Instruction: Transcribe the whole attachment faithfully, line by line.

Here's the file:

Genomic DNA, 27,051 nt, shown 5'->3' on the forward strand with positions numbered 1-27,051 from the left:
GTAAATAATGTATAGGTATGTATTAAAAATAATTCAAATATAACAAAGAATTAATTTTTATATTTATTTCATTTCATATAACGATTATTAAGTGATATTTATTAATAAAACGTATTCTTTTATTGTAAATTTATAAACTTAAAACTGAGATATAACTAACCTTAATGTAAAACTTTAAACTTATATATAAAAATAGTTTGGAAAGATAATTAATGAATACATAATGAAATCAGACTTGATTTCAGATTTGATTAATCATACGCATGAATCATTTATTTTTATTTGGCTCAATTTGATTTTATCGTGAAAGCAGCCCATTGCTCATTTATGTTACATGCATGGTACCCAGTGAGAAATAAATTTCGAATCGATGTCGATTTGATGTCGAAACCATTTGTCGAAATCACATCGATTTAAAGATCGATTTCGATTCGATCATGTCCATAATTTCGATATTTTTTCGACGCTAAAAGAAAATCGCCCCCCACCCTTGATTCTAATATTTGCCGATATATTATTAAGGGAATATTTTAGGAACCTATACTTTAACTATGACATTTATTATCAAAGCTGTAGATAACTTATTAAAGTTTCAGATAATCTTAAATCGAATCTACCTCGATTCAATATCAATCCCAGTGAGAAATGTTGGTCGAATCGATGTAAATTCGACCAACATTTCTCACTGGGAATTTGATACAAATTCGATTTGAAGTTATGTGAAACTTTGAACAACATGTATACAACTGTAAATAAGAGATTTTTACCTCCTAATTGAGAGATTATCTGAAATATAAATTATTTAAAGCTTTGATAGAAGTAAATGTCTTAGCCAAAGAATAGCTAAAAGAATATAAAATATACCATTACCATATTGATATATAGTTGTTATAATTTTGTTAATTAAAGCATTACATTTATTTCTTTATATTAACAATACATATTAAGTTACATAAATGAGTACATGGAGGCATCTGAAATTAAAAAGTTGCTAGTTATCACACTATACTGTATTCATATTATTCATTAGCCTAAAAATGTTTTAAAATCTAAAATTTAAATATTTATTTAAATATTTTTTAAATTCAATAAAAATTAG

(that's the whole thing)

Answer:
Genomic DNA, 27,051 nt, shown 5'->3' on the forward strand with positions numbered 1-27,051 from the left:
GTAAATAATGTATAGGTATGTATTAAAAATAATTCAAATATAACAAAGAATTAATTTTTATATTTATTTCATTTCATATAACGATTATTAAGTGATATTTATTAATAAAACGTATTCTTTTATTGTAAATTTATAAACTTAAAACTGAGATATAACTAACCTTAATGTAAAACTTTAAACTTATATATAAAAATAGTTTGGAAAGATAATTAATGAATACATAATGAAATCAGACTTGATTTCAGATTTGATTAATCATACGCATGAATCATTTATTTTTATTTGGCTCAATTTGATTTTATCGTGAAAGCAGCCCATTGCTCATTTATGTTACATGCATGGTACCCAGTGAGAAATAAATTTCGAATCGATGTCGATTTGATGTCGAAACCATTTGTCGAAATCACATCGATTTAAAGATCGATTTCGATTCGATCATGTCCATAATTTCGATATTTTTTCGACGCTAAAAGAAAATCGCCCCCCACCCTTGATTCTAATATTTGCCGATATATTATTAAGGGAATATTTTAGGAACCTATACTTTAACTATGACATTTATTATCAAAGCTGTAGATAACTTATTAAAGTTTCAGATAATCTTAAATCGAATCTACCTCGATTCAATATCAATCCCAGTGAGAAATGTTGGTCGAATCGATGTAAATTCGACCAACATTTCTCACTGGGAATTTGATACAAATTCGATTTGAAGTTATGTGAAACTTTGAACAACATGTATACAACTGTAAATAAGAGATTTTTACCTCCTAATTGAGAGATTATCTGAAATATAAATTATTTAAAGCTTTGATAGAAGTAAATGTCTTAGCCAAAGAATAGCTAAAAGAATATAAAATATACCATTACCATATTGATATATAGTTGTTATAATTTTGTTAATTAAAGCATTACATTTATTTCTTTATATTAACAATACATATTAAGTTACATAAATGAGTACATGGAGGCATCTGAAATTAAAAAGTTGCTAGTTATCACACTATACTGTATTCATATTATTCATTAGCCTAAAAATGTTTTAAAATCTAAAATTTAAATATTTATTTAAATATTTTTTAAATTCAATAAAAATTAG